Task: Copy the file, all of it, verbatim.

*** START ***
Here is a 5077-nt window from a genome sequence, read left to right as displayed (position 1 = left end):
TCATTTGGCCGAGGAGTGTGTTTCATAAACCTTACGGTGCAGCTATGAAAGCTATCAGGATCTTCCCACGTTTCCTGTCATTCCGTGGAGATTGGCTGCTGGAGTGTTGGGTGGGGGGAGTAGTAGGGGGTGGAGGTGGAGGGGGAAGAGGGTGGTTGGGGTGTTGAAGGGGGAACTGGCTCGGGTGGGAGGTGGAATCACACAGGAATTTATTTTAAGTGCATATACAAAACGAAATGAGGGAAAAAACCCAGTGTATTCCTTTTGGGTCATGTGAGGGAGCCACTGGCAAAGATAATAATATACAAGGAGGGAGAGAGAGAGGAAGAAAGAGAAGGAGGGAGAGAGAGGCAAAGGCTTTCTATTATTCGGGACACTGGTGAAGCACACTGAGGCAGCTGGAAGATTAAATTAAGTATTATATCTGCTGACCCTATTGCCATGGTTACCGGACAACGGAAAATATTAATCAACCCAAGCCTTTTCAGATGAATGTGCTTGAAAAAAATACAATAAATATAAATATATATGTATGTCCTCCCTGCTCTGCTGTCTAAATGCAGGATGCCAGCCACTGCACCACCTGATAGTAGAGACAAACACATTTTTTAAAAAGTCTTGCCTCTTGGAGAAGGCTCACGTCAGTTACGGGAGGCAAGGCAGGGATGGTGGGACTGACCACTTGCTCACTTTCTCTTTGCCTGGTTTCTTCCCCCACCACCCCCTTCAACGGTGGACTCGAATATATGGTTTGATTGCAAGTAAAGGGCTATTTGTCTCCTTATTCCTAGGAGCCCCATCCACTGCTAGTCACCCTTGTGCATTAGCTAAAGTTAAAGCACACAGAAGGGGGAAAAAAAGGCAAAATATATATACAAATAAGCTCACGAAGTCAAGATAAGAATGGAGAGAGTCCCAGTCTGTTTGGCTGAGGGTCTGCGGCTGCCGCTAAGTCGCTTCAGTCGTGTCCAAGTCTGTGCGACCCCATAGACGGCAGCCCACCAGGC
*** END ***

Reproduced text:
Here is a 5077-nt window from a genome sequence, read left to right as displayed (position 1 = left end):
TCATTTGGCCGAGGAGTGTGTTTCATAAACCTTACGGTGCAGCTATGAAAGCTATCAGGATCTTCCCACGTTTCCTGTCATTCCGTGGAGATTGGCTGCTGGAGTGTTGGGTGGGGGGAGTAGTAGGGGGTGGAGGTGGAGGGGGAAGAGGGTGGTTGGGGTGTTGAAGGGGGAACTGGCTCGGGTGGGAGGTGGAATCACACAGGAATTTATTTTAAGTGCATATACAAAACGAAATGAGGGAAAAAACCCAGTGTATTCCTTTTGGGTCATGTGAGGGAGCCACTGGCAAAGATAATAATATACAAGGAGGGAGAGAGAGAGGAAGAAAGAGAAGGAGGGAGAGAGAGGCAAAGGCTTTCTATTATTCGGGACACTGGTGAAGCACACTGAGGCAGCTGGAAGATTAAATTAAGTATTATATCTGCTGACCCTATTGCCATGGTTACCGGACAACGGAAAATATTAATCAACCCAAGCCTTTTCAGATGAATGTGCTTGAAAAAAATACAATAAATATAAATATATATGTATGTCCTCCCTGCTCTGCTGTCTAAATGCAGGATGCCAGCCACTGCACCACCTGATAGTAGAGACAAACACATTTTTTAAAAAGTCTTGCCTCTTGGAGAAGGCTCACGTCAGTTACGGGAGGCAAGGCAGGGATGGTGGGACTGACCACTTGCTCACTTTCTCTTTGCCTGGTTTCTTCCCCCACCACCCCCTTCAACGGTGGACTCGAATATATGGTTTGATTGCAAGTAAAGGGCTATTTGTCTCCTTATTCCTAGGAGCCCCATCCACTGCTAGTCACCCTTGTGCATTAGCTAAAGTTAAAGCACACAGAAGGGGGAAAAAAAGGCAAAATATATATACAAATAAGCTCACGAAGTCAAGATAAGAATGGAGAGAGTCCCAGTCTGTTTGGCTGAGGGTCTGCGGCTGCCGCTAAGTCGCTTCAGTCGTGTCCAAGTCTGTGCGACCCCATAGACGGCAGCCCACCAGGC